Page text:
desired objectives and ultimately costs far more than doing the job
properly in the first place.
So you think spending 100B+ on a railway to shave off 30 mins for pax trains
It's more than an hour for many destinations in the Midlands.
Which ones?
Birmingham to Leeds, 1hr 9 mins.
Wow, so a ~2 hour journey becomes ~1 hour. Well worth the money then.
You'd say the same about a road scheme which produced the same journey time
reduction, presumably?


Anna Noyd-Dryver
m***@potatofield.co.uk
2021-02-10 14:36:26 UTC
Permalink
On Wed, 10 Feb 2021 06:26:19 -0000 (UTC)
Post by Recliner
Post by m***@potatofield.co.uk
On Tue, 9 Feb 2021 13:31:02 +0000
Post by Roland Perry
Post by m***@potatofield.co.uk
On Tue, 9 Feb 2021 10:38:17 +0000
Post by Roland Perry
Post by m***@potatofield.co.uk
Post by Graeme Wall
So the usual half-arsed British answer which achieves none of the
desired objectives and ultimately costs far more than doing the job
properly in the first place.
So you think spending 100B+ on a railway to shave off 30 mins for pax
trains
Post by m***@potatofield.co.uk
Post by Roland Perry
Post by m***@potatofield.co.uk
Post by Roland Perry
It's more than an hour for many destinations in the Midlands.
Which ones?
Birmingham to Leeds, 1hr 9 mins.
Wow, so a ~2 hour journey becomes ~1 hour. Well worth the money then.
You'd say the same about a road scheme which produced the same journey time
reduction, presumably?
Depends where it was and how much it cost. If it cost 100B then forget it.
Roland Perry
2021-02-10 07:00:31 UTC
Permalink
Post by m***@potatofield.co.uk
On Tue, 9 Feb 2021 13:31:02 +0000
Post by Roland Perry
Post by m***@potatofield.co.uk
On Tue, 9 Feb 2021 10:38:17 +0000
Post by Roland Perry
Post by m***@potatofield.co.uk
Post by Graeme Wall
So the usual half-arsed British answer which achieves none of the
desired objectives and ultimately costs far more than doing the job
properly in the first place.
So you think spending 100B+ on a railway to shave off 30 mins for pax trains
It's more than an hour for many destinations in the Midlands.
Which ones?
Birmingham to Leeds, 1hr 9 mins.
Wow, so a ~2 hour journey becomes ~1 hour. Well worth the money then.
1:58 becomes 49m, actually.
--
Roland Perry
Tweed
2021-02-08 17:51:37 UTC
Permalink
Post by Recliner
Post by m***@potatofield.co.uk
On 8 Feb 2021 11:19:46 GMT
Post by Marland
Post by m***@potatofield.co.uk
I can only guess cost. Still, once/if HS2 is complete it'll provide a first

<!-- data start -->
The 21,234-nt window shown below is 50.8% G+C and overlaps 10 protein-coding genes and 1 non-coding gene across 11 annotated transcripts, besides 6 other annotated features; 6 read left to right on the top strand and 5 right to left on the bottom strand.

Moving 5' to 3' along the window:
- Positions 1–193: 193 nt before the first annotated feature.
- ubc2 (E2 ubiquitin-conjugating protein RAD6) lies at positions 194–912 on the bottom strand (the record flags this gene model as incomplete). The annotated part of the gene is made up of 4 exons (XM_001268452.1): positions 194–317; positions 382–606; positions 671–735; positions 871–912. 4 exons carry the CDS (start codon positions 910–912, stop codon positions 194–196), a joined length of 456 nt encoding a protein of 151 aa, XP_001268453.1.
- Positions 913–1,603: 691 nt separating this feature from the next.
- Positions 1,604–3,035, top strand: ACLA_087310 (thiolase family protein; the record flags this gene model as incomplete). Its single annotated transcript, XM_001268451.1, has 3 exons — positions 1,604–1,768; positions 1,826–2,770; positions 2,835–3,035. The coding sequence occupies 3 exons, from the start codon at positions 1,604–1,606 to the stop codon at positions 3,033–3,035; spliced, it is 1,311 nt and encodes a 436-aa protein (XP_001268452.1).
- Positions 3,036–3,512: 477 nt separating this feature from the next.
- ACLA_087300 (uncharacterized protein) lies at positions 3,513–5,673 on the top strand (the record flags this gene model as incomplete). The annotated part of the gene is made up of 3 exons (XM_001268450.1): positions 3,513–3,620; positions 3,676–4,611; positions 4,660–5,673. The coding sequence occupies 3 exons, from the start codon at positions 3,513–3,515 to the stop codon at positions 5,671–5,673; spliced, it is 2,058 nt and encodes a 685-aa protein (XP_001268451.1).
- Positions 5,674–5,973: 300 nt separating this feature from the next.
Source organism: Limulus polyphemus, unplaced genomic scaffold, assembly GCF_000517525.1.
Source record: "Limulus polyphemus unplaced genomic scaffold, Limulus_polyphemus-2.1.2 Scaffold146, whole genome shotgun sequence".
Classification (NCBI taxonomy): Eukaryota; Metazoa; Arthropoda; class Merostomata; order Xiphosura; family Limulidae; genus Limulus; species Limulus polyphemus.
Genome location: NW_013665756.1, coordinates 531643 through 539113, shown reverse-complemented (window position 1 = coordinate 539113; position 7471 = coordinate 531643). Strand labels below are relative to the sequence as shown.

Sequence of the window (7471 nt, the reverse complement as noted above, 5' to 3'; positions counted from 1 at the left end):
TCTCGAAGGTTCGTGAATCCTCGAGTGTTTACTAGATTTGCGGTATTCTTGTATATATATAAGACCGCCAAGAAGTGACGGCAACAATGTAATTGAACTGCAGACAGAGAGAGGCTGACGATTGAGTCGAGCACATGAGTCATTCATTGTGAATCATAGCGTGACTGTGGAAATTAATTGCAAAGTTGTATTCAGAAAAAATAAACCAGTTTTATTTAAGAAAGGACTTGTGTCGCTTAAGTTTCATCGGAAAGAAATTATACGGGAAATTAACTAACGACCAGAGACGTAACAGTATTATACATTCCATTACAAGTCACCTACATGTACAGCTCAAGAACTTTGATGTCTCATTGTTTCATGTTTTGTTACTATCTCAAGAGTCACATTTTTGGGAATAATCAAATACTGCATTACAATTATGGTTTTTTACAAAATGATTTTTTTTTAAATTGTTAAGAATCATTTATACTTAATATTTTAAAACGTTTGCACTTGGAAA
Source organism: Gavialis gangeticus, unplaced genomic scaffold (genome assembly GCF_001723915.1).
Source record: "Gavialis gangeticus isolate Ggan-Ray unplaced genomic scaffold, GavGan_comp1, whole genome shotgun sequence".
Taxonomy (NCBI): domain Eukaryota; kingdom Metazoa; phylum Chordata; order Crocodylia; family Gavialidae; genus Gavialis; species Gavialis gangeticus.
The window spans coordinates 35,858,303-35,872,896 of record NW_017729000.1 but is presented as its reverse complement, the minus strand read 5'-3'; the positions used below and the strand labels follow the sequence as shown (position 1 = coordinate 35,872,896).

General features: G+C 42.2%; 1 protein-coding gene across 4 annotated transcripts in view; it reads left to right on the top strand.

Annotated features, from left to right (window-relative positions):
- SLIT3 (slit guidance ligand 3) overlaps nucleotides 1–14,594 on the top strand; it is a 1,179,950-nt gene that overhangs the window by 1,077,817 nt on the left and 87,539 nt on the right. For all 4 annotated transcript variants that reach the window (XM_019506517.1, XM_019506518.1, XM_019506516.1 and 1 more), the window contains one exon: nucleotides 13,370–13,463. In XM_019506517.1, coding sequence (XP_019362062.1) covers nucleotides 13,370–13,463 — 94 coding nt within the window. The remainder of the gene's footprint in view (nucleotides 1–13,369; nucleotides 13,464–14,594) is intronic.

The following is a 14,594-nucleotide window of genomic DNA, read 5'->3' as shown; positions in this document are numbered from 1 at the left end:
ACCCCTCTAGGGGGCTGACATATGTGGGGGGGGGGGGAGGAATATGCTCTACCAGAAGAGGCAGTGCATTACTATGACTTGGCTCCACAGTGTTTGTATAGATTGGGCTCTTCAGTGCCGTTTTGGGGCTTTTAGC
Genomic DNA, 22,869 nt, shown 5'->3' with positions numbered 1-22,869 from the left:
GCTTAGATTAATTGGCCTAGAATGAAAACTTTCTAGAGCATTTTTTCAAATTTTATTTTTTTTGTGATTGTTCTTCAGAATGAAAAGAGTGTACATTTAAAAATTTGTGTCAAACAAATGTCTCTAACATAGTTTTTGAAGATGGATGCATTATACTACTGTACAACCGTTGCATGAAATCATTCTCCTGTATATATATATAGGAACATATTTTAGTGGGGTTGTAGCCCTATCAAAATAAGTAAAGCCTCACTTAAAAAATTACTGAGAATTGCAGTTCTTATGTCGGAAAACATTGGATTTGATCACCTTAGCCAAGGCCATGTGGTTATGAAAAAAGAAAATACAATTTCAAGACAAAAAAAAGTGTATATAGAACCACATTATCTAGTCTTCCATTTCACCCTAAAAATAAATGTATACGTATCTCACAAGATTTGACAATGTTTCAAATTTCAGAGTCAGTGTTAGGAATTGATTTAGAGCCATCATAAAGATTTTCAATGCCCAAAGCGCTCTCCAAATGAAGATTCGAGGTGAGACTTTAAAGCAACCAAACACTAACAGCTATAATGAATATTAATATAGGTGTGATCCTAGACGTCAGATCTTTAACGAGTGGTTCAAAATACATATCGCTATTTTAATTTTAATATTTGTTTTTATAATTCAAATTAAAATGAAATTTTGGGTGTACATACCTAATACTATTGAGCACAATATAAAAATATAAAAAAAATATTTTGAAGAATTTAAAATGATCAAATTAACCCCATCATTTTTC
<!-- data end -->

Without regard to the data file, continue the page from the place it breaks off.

class example of the sunken cost fallacy for business students for decades
to come.
Isn’t that how a lot our infrastructure also got built in the first place?
Many railways were never profitable enough to justify the upheaval they
caused or the financial ruin
both to investors who lost their money or people displaced from businesses
and homes with little or no compensation.
The early London tubes never really made much money but we benefit from the
losses of those who paid for them now. Brunels steam ship ventures ruined
many but 150 years later he is feted as a hero
and the misery forgotten as are the people cleared away to build the large
projects of the Victorian and Edwardian periods which we now we often
admire on various TV programmes.
There are parallels, but I think the difference between HS2 and the examples
you gave is that for most of the latter the benefit to society as a whole
were fairly obvious even if investors lost their shirt. The benefits of HS2
and equivocal at best thought to be frank its hard to point to any that are
realistic. Even the freeing up paths for freight on the WCML won't happen
if pax services on the WCML remain the same after HS2 is open,
By removing the fast, non-stop services from the fast lines, they free up
capacity for more passenger trains on the fast lines, freeing up space for
more freights on the slow lines.
Post by m***@potatofield.co.uk
plus it would
have been simpler and cheaper to just add extra running lines for freight to
the WCML where possible or even build shoert diversion routes.
No, that would have been far more disruptive and expensive than building a
new doube-track railway through unpopulated areas.
Genuine question: is there hard evidence for the oft quoted “the WCML is
full” or is this based on extrapolating previous growth with an optimistic
ever upwards line of the graph?

Such predictions, in whatever industry, often fail to come to pass.